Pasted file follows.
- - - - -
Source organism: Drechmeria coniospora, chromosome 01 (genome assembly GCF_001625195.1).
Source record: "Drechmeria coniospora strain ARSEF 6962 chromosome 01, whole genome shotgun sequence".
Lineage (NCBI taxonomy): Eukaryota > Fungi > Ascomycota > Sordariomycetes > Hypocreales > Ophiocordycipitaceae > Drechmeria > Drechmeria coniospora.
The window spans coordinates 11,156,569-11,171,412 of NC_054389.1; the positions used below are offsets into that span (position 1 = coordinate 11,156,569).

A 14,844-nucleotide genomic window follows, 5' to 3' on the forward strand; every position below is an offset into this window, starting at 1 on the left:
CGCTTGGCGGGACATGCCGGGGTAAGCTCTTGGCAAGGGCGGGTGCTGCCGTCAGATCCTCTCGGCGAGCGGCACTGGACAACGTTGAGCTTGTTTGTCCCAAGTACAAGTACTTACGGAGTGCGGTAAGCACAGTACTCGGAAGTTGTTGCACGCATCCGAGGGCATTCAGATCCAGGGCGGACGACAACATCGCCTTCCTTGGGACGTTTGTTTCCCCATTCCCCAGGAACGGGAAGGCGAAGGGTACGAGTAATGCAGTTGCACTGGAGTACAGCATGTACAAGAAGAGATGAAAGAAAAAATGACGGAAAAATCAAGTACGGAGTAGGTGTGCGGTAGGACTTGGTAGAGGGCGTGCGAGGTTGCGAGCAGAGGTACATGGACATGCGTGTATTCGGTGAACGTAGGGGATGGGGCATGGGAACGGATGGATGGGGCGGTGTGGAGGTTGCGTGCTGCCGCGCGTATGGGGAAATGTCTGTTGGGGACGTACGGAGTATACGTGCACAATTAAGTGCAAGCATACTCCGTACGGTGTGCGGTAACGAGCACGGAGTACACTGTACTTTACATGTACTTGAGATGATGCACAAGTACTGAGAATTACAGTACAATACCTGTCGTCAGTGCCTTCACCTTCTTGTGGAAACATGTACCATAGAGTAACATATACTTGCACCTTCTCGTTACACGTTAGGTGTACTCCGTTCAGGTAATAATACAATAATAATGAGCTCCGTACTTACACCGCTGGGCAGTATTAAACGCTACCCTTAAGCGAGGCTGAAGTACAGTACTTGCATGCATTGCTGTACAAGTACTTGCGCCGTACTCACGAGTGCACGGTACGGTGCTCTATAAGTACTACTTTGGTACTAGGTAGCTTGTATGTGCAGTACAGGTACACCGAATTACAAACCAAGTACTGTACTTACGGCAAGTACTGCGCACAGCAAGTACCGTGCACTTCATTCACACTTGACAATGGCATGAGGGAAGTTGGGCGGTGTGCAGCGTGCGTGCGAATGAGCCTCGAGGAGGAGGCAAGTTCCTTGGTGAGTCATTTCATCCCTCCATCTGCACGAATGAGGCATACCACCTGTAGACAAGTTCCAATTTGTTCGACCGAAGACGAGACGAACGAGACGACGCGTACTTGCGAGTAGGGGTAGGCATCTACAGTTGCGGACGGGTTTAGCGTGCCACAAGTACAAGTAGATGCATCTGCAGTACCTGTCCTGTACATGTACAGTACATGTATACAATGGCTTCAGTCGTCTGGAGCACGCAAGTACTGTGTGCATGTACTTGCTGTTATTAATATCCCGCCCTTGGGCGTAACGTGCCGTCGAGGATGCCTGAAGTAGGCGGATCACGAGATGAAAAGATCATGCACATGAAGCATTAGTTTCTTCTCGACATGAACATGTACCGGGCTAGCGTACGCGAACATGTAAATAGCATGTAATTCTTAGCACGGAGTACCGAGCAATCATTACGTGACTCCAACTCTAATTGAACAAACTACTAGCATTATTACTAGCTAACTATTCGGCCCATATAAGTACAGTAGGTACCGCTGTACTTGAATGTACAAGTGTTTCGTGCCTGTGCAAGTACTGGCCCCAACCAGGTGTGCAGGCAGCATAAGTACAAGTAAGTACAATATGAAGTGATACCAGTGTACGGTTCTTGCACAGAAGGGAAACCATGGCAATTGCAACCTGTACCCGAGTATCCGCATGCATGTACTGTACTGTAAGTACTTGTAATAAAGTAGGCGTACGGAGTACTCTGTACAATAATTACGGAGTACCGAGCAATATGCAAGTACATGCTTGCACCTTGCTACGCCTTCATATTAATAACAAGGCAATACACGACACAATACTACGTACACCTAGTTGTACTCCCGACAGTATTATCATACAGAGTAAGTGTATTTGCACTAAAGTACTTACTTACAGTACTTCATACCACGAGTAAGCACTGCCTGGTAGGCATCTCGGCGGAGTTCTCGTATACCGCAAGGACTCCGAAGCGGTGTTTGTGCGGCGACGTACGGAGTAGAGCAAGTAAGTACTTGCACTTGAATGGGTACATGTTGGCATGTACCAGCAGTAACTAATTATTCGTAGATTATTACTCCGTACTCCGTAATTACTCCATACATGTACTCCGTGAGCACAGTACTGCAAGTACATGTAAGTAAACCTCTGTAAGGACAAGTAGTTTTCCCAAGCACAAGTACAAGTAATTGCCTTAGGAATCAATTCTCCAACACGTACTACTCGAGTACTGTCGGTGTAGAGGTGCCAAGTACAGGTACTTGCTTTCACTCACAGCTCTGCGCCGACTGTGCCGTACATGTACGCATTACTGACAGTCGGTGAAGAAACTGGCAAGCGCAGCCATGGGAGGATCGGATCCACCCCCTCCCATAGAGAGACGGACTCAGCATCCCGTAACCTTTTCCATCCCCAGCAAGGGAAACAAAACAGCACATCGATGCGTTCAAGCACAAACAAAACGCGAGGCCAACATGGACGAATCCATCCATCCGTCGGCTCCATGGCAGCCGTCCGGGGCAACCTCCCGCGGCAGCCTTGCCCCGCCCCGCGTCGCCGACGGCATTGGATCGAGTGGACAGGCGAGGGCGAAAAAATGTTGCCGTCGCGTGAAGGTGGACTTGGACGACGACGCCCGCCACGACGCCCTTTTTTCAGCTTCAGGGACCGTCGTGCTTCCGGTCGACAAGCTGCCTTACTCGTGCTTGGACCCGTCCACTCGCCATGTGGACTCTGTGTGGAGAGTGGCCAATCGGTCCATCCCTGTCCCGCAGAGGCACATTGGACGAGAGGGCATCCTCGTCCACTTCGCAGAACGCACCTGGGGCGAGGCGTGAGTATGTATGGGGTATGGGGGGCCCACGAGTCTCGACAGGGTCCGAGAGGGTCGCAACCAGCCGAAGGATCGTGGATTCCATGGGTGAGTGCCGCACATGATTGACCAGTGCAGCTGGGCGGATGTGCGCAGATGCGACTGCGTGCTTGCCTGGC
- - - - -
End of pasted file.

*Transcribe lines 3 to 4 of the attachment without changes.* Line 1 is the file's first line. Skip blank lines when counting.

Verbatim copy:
Lineage (NCBI taxonomy): Eukaryota > Fungi > Ascomycota > Sordariomycetes > Hypocreales > Ophiocordycipitaceae > Drechmeria > Drechmeria coniospora.
The window spans coordinates 11,156,569-11,171,412 of NC_054389.1; the positions used below are offsets into that span (position 1 = coordinate 11,156,569).